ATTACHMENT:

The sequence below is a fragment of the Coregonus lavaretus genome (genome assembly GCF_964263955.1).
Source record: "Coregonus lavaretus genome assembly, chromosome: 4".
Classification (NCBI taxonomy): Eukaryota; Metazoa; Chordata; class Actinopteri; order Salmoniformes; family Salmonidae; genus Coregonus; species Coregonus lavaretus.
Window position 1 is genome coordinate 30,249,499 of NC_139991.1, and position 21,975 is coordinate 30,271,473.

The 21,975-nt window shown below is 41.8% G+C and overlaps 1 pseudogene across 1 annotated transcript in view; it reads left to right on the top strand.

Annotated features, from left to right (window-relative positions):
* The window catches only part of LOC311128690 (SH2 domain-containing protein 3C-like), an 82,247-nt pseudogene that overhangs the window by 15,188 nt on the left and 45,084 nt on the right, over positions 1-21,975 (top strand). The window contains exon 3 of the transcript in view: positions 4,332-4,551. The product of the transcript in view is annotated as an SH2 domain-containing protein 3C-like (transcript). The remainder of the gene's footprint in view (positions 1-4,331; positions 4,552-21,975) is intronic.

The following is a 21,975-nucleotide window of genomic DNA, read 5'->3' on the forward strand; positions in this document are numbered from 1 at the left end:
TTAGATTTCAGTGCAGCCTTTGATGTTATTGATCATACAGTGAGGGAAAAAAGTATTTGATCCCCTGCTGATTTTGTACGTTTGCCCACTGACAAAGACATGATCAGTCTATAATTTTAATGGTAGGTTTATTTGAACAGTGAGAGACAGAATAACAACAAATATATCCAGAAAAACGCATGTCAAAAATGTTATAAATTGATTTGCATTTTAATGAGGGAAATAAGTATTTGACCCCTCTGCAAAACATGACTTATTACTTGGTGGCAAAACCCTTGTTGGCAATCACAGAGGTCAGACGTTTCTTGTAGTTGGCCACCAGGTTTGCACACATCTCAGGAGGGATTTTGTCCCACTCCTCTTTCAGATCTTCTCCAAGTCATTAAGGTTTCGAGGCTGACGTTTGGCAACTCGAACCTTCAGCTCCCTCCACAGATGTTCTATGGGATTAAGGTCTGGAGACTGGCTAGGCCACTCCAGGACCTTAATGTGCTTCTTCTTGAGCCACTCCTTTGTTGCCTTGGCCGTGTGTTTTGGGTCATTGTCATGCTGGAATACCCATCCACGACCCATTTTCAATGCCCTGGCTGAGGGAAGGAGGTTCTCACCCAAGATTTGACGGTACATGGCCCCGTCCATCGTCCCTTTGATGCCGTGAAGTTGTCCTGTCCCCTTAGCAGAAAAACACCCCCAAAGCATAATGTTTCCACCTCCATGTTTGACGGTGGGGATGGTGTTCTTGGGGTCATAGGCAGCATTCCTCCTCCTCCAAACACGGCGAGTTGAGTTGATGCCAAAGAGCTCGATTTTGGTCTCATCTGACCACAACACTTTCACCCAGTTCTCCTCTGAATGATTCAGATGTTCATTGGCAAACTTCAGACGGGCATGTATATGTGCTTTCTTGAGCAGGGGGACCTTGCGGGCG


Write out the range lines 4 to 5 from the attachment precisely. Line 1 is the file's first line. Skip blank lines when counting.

Window position 1 is genome coordinate 30,249,499 of NC_139991.1, and position 21,975 is coordinate 30,271,473.

The 21,975-nt window shown below is 41.8% G+C and overlaps 1 pseudogene across 1 annotated transcript in view; it reads left to right on the top strand.